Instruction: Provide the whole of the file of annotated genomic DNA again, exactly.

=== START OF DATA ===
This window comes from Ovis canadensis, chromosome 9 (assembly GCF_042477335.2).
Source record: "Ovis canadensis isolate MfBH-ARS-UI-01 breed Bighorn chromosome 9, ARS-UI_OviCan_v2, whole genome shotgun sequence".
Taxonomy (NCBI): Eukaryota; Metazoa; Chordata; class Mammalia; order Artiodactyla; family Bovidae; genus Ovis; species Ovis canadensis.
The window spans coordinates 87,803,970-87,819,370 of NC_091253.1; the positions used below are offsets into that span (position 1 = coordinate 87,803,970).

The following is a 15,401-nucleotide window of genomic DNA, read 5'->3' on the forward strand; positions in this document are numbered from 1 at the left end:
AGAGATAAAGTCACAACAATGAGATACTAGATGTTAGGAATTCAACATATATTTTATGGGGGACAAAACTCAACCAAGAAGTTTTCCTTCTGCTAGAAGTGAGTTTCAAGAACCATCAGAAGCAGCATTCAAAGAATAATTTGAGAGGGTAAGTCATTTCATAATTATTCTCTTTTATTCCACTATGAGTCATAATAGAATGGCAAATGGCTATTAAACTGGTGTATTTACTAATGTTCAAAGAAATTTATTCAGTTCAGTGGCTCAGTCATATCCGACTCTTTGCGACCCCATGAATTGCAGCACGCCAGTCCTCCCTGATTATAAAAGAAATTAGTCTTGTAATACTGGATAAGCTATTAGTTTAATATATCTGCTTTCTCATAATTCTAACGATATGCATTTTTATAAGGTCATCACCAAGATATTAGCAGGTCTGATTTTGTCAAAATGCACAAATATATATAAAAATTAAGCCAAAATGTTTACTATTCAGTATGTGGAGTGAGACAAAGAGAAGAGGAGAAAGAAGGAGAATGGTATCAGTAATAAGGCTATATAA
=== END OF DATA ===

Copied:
This window comes from Ovis canadensis, chromosome 9 (assembly GCF_042477335.2).
Source record: "Ovis canadensis isolate MfBH-ARS-UI-01 breed Bighorn chromosome 9, ARS-UI_OviCan_v2, whole genome shotgun sequence".
Taxonomy (NCBI): Eukaryota; Metazoa; Chordata; class Mammalia; order Artiodactyla; family Bovidae; genus Ovis; species Ovis canadensis.
The window spans coordinates 87,803,970-87,819,370 of NC_091253.1; the positions used below are offsets into that span (position 1 = coordinate 87,803,970).

The following is a 15,401-nucleotide window of genomic DNA, read 5'->3' on the forward strand; positions in this document are numbered from 1 at the left end:
AGAGATAAAGTCACAACAATGAGATACTAGATGTTAGGAATTCAACATATATTTTATGGGGGACAAAACTCAACCAAGAAGTTTTCCTTCTGCTAGAAGTGAGTTTCAAGAACCATCAGAAGCAGCATTCAAAGAATAATTTGAGAGGGTAAGTCATTTCATAATTATTCTCTTTTATTCCACTATGAGTCATAATAGAATGGCAAATGGCTATTAAACTGGTGTATTTACTAATGTTCAAAGAAATTTATTCAGTTCAGTGGCTCAGTCATATCCGACTCTTTGCGACCCCATGAATTGCAGCACGCCAGTCCTCCCTGATTATAAAAGAAATTAGTCTTGTAATACTGGATAAGCTATTAGTTTAATATATCTGCTTTCTCATAATTCTAACGATATGCATTTTTATAAGGTCATCACCAAGATATTAGCAGGTCTGATTTTGTCAAAATGCACAAATATATATAAAAATTAAGCCAAAATGTTTACTATTCAGTATGTGGAGTGAGACAAAGAGAAGAGGAGAAAGAAGGAGAATGGTATCAGTAATAAGGCTATATAA